Talk about bringing in the big guns and the big thinkers. We have keynotes from a major packaged food brand, Yahoo and Microsoft. And all three are coming armed with big ideas about how BT needs to evolve to its next stage.
For those of you who won't make the left coast iteration of the show, don't miss the action. Our crack crew of reporters will be blogging the high points and points well made at the Mediapost Raw blog on Thursdays. And the participants will be Tweeting with the hashtag #OMMABehave.
Speaking of being involved in the conversation, as is our tradition, we end every OMMA Behavioral show with our signature "Grill the Vendors" panel. Because BT is so technology-driven, and more than a little obtuse to many marketers, we initiated this formula as a platform through which both a critical moderator and an inquisitive audience could pose their pressing questions directly to the vendors.
From their earliest days, the behavioral companies have had to educate the market to a more audience-centric approach to ad targeting as well as to concepts like "segment definitions." While much of that basic work has been accomplished, and BT is now commonplace in the ad network ecosystem, every year brings new confusing layers of complexity.
This time we drill into the "optimizers," the companies that claim to bring even more efficiency either to publishers or to advertisers with a new set of technologies. Do they? To engage the questions we asked one of the best-informed professionals in the space to grab his spatula and warm up the coals. When Josh McFarland, Entrepreneur in Residence, Greylock Partners, was a lead product manager at Google, he had to evaluate and compare many of these same technologies, which is why we asked him to take on this task. Josh of course will have his own agenda of questions, but we always solicit write-in questions as well from the audience at the show and for the readership of Behavioral Insider.
Look over the panel description and the panelists (Rubicon Project, AdMeld, DataXu, Aggregate Knowledge and AudienceScience will be there) and submit to me a question you would like Josh to pose one or more of these folks at the show. Then tune in to the Mediapost Raw blog on Thursday to see if we use it to stoke the fires.
The San Francisco show marks the second anniversary of OMMA Behavioral, which we started at the Yale Club in July 2007. Back then it often was hard to find marketers, let alone brands, to discuss their use of BT. The techniques associated with behavioral tracking still were considered dark arts that advertisers, and even many publishers, preferred to keep in the shadows. As a programmer, getting marketers to step up and talk about case studies has been a constant frustration over the years. Brands don't want to publicize their use of BT generally -- and even marketers resist being the first one out there to crow about results.
Looking over the July 30th agenda, it's clear how much has changed. Our first of three keynote presentations next week will come from the senior manager of digital marketing at Del Monte Foods. Doug Chavez will address head-on an issue that has bedeviled BT for years: its worth as a branding vehicle.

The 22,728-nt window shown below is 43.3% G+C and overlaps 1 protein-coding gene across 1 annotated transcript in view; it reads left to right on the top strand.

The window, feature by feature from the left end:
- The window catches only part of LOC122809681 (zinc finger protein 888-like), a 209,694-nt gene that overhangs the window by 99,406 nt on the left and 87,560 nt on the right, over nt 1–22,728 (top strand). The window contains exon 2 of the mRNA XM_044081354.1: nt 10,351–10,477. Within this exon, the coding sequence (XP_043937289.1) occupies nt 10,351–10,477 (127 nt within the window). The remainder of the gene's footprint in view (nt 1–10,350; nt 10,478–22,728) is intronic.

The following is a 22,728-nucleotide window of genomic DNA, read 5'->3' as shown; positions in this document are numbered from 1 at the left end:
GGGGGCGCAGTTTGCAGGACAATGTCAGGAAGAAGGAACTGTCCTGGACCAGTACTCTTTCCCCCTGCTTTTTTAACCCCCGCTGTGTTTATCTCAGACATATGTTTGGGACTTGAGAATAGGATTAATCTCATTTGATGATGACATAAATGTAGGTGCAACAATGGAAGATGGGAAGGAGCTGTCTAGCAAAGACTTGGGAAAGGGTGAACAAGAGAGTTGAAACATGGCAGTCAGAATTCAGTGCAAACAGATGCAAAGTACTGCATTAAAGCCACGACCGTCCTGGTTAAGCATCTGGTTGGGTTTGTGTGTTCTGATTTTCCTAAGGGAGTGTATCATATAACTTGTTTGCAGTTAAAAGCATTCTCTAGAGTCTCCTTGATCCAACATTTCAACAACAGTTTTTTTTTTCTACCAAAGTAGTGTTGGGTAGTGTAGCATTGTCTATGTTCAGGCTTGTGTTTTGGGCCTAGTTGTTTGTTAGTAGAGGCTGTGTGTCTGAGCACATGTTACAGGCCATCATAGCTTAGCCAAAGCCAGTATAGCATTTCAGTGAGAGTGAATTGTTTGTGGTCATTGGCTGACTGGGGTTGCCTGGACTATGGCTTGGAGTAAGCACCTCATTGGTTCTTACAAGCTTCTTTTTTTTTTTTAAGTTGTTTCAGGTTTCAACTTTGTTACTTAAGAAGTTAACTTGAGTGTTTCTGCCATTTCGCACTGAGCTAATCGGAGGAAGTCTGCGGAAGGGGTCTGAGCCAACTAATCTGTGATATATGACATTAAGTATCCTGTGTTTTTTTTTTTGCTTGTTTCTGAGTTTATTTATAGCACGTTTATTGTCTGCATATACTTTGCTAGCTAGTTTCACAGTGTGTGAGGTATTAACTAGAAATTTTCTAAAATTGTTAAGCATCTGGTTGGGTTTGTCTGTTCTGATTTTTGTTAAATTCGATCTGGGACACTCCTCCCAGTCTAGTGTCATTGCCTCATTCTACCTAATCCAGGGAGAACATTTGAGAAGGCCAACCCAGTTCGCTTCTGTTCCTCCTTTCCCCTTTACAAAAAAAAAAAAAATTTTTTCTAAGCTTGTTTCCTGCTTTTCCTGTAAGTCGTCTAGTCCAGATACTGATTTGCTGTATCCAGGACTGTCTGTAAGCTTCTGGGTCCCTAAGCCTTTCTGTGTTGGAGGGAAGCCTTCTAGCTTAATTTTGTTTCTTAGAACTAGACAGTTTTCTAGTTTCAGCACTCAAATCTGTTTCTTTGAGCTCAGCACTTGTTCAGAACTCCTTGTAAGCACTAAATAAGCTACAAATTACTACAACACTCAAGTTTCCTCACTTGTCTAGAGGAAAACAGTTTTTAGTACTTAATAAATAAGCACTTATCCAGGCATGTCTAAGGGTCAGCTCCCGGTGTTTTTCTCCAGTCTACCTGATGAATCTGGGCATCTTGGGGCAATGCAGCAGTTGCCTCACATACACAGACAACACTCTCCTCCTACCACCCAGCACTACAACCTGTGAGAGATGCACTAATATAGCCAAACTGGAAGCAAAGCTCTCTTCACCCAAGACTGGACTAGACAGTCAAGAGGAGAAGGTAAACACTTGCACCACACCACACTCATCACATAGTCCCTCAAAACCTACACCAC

In fact, next week's show is top-heavy with big arguments. Doug is joined by Yahoo's head of display advertising Dave Zinman, who will drill into another key issue for the field, how BT adds both value to advertisers and revenue to the digital space. Dave then will join the following keynote panel for publishers on whether they are still seeing returns on BT in these budget-strapped days.
In a bit of a chilling moment earlier this year, a media buyer for a major agency told me they were expecting and getting behavioral targeting from publishers as a value-add. I would love to hear our publishers on that panel respond to that proposition. And from Microsoft's Atlas Institute, Senior Director Young-Bean Song will bring hard metrics to bear on the argument Doug starts in the morning. Young-Bean tells me he intends to argue that BT risks becoming just another direct-response channel unless it aligns the data it already has with the interests of brand marketers more effectively. His talk will bring the numbers to bear on the problem of unlocking those brand budgets.
And while on the topic of big arguments, I always like to draw readers' attention to this show's iteration of the customary privacy panel. Here again, I welcome your questions to suggest for moderator Wendy Davis' agenda. Wendy helped us refashion my original panel idea for this session into one focused more on the reigning controversy over opt-in/opt-out. Industry representatives argue aggressively that the digital ad ecosystem, and behavioral targeting specifically, would essentially disintegrate if it relied on users opting into online ad tracking. Some of our panelists are poised to come at this question from a more nuanced perspective. I expect we will hear a discussion that explores the way in which opt-in/opt-out will not be either/or but work in a more subtle and tiered way.
For those of you who won't be with us in San Francisco, remember there are multiple ways to be a part of the show and track the big and little arguments we plan to engage. Send your suggestions for questions to me or leave them in the comments section below. One way or another, your presence at the show can be felt.